Microsoft opened up its wireless technology to peripheral manufacturers in September, and that means we’re getting a wave of new gaming headsets for the Xbox One. Turtle Beach is one of the first companies jumping in, and I’ve spent some time with its Stealth 600 and 700 devices that work with that console as well as PC and other Bluetooth devices. These headsets are both familiar and different, streamlining audio and communications for Xbox One fans who grumbled about optical cables and USB dongles.
The Turtle Beach Stealth 600 is $100, and the Stealth 700 is $150. They are both shipping now. They also come in a PS4 variation.
What you’ll like
No more dongles
Microsoft keeps updating the Xbox One and how it works since launching the console in 2013, but it has just handed over the keys to its proprietary wireless technology to outside companies. That means that you can connect the Stealth 600 and 700 to your Xbox One without having to plug in anything extra to your console. This saves you from having to dedicate one of the three USB ports to a single headset. Some also require you to plug in the optical cable to ensure you can get both game and communications audio, and the Stealth headsets can now bypass that step, too.
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Setting up the headsets with the Xbox One is now like connecting a controller. Pressing the sync button on the front of the system puts it into searching mode, and then you can turn on the Stealth 600/700 and press its connection button, and the two devices pair together. The Xbox One will even recognize the headset and assign it to a user, so you can have multiple people all wearing different audio devices.
Comfortable and feature rich
I wear a Turtle Beach headset every day while I’m working or gaming, and I find them comfortable. The Stealth 600/700 are no different. They both are light, with a snug fit around the ears. This makes them easy to wear for long sessions.
Both headsets also come with some crucial features that isn’t standard with all of their competitors. The biggest one of these is mic monitoring. You can hear your own voice when you speak into the microphone, and that’s a big deal because speaking clearly is difficult when your own voice sounds muffled. I’ll also appreciate that the mic automatically mutes when you flip it up and out of the way. Bluetooth is another big addition, and it means that you can use the headset with a range of other devices including your smartphone.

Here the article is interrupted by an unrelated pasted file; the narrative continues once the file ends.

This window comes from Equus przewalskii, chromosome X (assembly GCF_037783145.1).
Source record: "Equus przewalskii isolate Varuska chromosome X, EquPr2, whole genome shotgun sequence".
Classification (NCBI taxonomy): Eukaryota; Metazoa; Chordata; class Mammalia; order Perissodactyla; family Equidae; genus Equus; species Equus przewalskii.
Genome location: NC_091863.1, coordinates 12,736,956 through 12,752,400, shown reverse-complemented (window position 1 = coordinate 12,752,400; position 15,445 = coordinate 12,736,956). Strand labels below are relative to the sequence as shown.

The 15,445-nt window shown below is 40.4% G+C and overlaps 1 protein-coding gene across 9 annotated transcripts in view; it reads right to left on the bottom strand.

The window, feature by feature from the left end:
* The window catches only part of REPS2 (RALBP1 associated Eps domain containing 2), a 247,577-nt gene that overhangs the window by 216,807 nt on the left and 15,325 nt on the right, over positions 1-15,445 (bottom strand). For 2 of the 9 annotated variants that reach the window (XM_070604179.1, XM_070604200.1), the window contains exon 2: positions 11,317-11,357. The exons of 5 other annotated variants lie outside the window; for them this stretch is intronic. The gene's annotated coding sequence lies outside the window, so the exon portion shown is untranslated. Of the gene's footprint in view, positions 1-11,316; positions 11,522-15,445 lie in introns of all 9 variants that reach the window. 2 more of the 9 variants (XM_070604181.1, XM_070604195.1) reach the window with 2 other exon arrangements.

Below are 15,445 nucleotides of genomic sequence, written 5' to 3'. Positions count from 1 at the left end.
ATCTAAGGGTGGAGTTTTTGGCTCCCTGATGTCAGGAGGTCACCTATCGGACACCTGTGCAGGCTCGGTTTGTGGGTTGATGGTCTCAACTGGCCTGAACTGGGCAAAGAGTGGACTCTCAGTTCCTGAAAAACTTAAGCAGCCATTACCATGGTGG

Some of the Turtle Beach-exclusive features include “Superhuman Hearing,” which turns up the audio around you to specifically highlight other players in a multiplayer environment. This works a lot better in some games than others, but when it does function — in something like Battlefield 1 — you do feel like you’re getting an advantage. And then on the Stealth 700, you also get active-noise cancellation. This is for single-player, cinematic games, and it does an impressive job of isolating your game audio from external distractions. Of course, this affects battery life, and the effect doesn’t really work when you have mic monitoring on.
I’m pleased with the audio in both the 600 and 700. Each headset can take advantage of the built-in Windows Sonic Surround Sound or Dolby Atmos technology of the Xbox One, which are positional-audio algorithms that improves the virtual-surround performance of games and film. That really came across in something like Titanfall 2, which has a lot of verticality. It was nuts to hear players fire at me as they jumped over my head. Dolby Atmos especially helps the Stealth 600/700 process the sense of height.
The 50mm drivers also pump out a thumping level of bass without eating into the mids and highs, which remain distinct and loud.
What you won’t like
I’m 34 years old, and I have countless wireless devices that run on batteries. And yet I’m still not in the habit of always plugging everything back in when I’m done with them. If I haven’t learned by now, I don’t think I ever will — and I also don’t think I’m alone. What this means is that sometimes I will pick up the Stealth 600/700, and they won’t turn on because I didn’t charge them after my last handful of sessions. The 600 has a 15-hour battery life and the 700 lasts for 10 hours. That’s more than enough for any one or two nights of gaming, but the problem is that they don’t really come with a dock or stand that I can keep them in to charge whenever I’m finished with them. And something about plugging in a loose cord into a headset seems really annoying.
You’re not really going to use these with your phone
I’m glad Turtle Beach enables you to connect these headsets to your smartphone with Bluetooth, but they’re too much to use as your day-to-day audio headphones. The big thing here is that they don’t have a play/pause button, and the microphone doesn’t pop off. Instead, you end up with this dopey arm sticking off the side. With so many sleek headphone options, you would probably pick something else if you were looking for an all-around solution.
If you wanted a headset for your Xbox One, you probably already bought one. I don’t think you need to upgrade to the 600 or 700 if you already have one, but if you are looking to get your first headset, you should definitely consider these. They sound great, they save you a USB port, and they’re easy to set up. If you play a lot of games alone, then maybe drop the extra $50 for noise cancellation in the 700. Otherwise, the 600 should get the job done.
Turtle Beach provided sample units for the purpose of this review. The Turtle Beach 600 and 700 are available now for $100 and $150, respectively.
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